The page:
In those over the age of sixty-five, there are a number of conditions, diseases, and actions that can cause great harm and are in fact much more common in this age group. However, of all of these disorders, arthritis is the most common condition among the elderly.

The term arthritis is not actually used to describe only one disease and instead is used to describe more than 100 different rheumatic diseases. While arthritis is often thought of as an elderly disorder and it is in fact more common among seniors, arthritis can affect people of all ages even children.

Despite there being so many kinds of arthritis, two types of arthritis, osteoarthritis and rheumatoid arthritis are the most common kind.

One of the main symptoms of Osteoarthritis is its effect on the cartilage of a persons joints. Cartilage acts as a sort of cushion or hinge in between the joints. When everything is working well, the cartilage protects the bones of the joint from rubbing together. However, in someone with osteoarthritis, the cartilage around the affected joints begins to die and go away. This, in turn, causes the bones in the joint to begin to rub directly against one another, which can be incredibly painful. It is also common for this to result in small bone fragments to break away, which can cause infection and disability.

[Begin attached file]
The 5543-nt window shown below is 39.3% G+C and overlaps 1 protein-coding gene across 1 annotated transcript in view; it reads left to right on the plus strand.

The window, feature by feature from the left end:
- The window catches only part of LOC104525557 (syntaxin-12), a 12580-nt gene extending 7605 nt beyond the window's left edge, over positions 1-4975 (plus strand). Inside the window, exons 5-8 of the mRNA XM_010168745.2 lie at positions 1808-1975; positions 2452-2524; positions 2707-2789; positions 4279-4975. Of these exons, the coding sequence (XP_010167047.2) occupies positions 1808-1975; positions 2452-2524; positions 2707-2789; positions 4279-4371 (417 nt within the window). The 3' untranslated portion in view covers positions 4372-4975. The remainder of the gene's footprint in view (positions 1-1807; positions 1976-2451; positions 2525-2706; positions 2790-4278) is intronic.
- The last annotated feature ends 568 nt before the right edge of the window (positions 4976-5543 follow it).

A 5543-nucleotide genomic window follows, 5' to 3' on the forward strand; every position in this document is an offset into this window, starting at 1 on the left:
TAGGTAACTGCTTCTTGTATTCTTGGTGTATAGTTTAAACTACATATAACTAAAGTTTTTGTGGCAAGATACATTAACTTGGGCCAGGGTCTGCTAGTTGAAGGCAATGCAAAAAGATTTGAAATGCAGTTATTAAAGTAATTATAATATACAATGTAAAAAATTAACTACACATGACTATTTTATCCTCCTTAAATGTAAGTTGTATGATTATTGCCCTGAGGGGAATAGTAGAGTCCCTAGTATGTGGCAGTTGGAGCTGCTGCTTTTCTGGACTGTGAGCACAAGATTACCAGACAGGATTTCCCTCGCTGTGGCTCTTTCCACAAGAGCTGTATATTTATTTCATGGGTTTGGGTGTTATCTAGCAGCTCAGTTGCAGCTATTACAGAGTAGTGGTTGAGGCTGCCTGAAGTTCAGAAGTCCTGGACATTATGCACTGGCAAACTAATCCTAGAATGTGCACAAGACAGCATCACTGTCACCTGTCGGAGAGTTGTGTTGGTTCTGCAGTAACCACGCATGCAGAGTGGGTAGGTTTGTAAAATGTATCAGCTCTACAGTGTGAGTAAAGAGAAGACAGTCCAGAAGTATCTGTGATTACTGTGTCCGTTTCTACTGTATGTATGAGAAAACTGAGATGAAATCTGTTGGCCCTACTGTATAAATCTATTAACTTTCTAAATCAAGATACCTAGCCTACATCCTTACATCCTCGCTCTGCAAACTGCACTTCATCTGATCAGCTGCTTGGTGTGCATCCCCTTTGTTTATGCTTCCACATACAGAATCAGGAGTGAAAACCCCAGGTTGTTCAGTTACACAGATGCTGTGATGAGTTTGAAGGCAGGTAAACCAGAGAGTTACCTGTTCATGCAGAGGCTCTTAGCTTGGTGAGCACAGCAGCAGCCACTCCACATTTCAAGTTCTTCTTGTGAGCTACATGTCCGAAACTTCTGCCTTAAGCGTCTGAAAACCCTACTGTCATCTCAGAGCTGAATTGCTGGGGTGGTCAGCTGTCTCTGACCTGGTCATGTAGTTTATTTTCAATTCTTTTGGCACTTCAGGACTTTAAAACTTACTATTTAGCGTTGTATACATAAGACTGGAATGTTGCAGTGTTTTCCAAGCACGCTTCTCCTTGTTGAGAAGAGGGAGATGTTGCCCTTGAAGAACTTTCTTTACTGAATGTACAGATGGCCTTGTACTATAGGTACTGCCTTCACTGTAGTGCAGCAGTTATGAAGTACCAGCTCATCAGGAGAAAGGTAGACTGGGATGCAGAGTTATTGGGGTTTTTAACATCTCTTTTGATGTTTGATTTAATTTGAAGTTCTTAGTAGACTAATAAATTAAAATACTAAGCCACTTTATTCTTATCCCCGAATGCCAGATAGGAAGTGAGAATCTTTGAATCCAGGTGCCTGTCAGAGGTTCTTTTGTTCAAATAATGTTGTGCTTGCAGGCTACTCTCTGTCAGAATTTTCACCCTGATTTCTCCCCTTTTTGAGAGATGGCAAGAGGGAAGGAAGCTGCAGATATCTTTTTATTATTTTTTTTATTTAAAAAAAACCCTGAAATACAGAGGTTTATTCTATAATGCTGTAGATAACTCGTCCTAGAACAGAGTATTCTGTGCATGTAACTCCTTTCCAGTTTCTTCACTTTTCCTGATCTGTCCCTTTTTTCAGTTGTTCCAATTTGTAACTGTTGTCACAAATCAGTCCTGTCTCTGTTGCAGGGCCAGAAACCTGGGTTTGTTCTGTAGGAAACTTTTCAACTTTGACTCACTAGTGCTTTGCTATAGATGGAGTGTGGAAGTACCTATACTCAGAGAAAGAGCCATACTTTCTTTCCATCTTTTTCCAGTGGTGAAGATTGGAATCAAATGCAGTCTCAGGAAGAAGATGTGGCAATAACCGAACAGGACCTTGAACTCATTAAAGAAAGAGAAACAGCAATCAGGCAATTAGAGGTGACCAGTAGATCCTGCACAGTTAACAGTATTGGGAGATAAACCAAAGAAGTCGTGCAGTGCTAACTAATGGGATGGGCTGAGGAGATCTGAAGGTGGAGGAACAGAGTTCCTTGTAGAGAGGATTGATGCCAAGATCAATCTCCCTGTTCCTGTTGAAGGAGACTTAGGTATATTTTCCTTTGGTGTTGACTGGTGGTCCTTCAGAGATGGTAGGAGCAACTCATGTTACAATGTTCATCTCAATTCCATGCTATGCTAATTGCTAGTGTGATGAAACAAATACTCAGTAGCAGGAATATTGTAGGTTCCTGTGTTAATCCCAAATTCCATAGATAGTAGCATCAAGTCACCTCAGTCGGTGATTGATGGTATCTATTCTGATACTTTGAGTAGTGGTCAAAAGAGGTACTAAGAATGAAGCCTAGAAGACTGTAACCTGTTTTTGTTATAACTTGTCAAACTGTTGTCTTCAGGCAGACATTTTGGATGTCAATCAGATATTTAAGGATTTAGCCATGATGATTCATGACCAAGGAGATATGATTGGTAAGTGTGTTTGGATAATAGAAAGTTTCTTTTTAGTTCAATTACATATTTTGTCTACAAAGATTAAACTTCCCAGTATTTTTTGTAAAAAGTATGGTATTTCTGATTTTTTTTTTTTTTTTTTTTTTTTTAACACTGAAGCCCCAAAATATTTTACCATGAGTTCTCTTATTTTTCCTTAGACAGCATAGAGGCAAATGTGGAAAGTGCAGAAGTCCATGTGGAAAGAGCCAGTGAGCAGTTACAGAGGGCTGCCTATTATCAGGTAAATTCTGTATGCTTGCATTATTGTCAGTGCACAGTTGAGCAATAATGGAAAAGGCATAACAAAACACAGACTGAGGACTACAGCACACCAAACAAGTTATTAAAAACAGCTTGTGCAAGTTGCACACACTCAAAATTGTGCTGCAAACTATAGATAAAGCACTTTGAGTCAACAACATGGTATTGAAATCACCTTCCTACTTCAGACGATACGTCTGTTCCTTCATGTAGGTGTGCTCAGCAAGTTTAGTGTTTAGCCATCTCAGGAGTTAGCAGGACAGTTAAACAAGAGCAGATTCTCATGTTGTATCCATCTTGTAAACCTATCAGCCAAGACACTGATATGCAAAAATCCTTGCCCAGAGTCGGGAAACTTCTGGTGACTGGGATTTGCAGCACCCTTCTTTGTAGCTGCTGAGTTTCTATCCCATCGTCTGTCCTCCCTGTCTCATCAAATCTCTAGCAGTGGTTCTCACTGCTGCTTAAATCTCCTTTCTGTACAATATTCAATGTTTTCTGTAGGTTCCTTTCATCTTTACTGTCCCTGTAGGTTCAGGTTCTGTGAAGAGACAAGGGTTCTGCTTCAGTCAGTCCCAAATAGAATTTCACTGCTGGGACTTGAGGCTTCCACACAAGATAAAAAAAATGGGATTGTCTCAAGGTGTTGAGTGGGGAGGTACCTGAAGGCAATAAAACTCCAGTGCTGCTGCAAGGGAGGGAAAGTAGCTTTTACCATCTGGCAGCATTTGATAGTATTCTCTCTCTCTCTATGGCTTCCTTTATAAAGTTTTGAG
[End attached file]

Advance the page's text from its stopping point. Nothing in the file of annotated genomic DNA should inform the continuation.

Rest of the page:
While in the body, any joint can fall victim to the effects of osteoarthritis, it is most often found in joints such as the hip, which are weight bearing. In most cases, only one joint in a pair will be affected by this disease. For example, in someone with knee osteoarthritis, if the right knee were infected, the left knee would typically not be affected. This is referred to as an asymmetrical arthritis.

Even though osteoarthritis is found in the knee the majority of the time and weight bearing joints to a lesser degree, it can also be found in smaller joints, such as the hand.

In regards to the effects on the body, rheumatoid arthritis shares a number of similarities with osteoarthritis, but it is considered to be a symmetrical arthritis. What this means is that usually joints are affected uniformly. For instance, unlike osteoarthritis, in someone with knee rheumatoid arthritis, if one knee was infected, the other knee would almost always also be affected.

Rheumatoid Arthritis is also classified as a autoimmune disorder, which means that it causes the body's own immune system to attack itself. The immune system is used to fight infection, but in someone with rheumatoid arthritis, the body thinks that the joint is actually an infection. As a result, the cells in the body begin to attack and break down the joint, causing rheumatoid arthritis. The exact trigger of this autoimmune disorder is not known.
Arthritis can be a very serious disease and there is no cure for it. However, with attention to diet and exercise, many of the effects can often be prevented from spreading. There are also a number of medications that can address the joint pain caused by rheumatic diseases.

Author's Bio: 

David is an author who is experienced with many of the diseases and conditions found among the elderly. One of the key component of treating arthritis often involves learning about how to live with arthritis, which involves identifying problem activities and discovering ways to make these activities easier. In many cases, this involves the use of devices like lift chairs, which are a type of lifting aid designed to make independent standing safer and easier.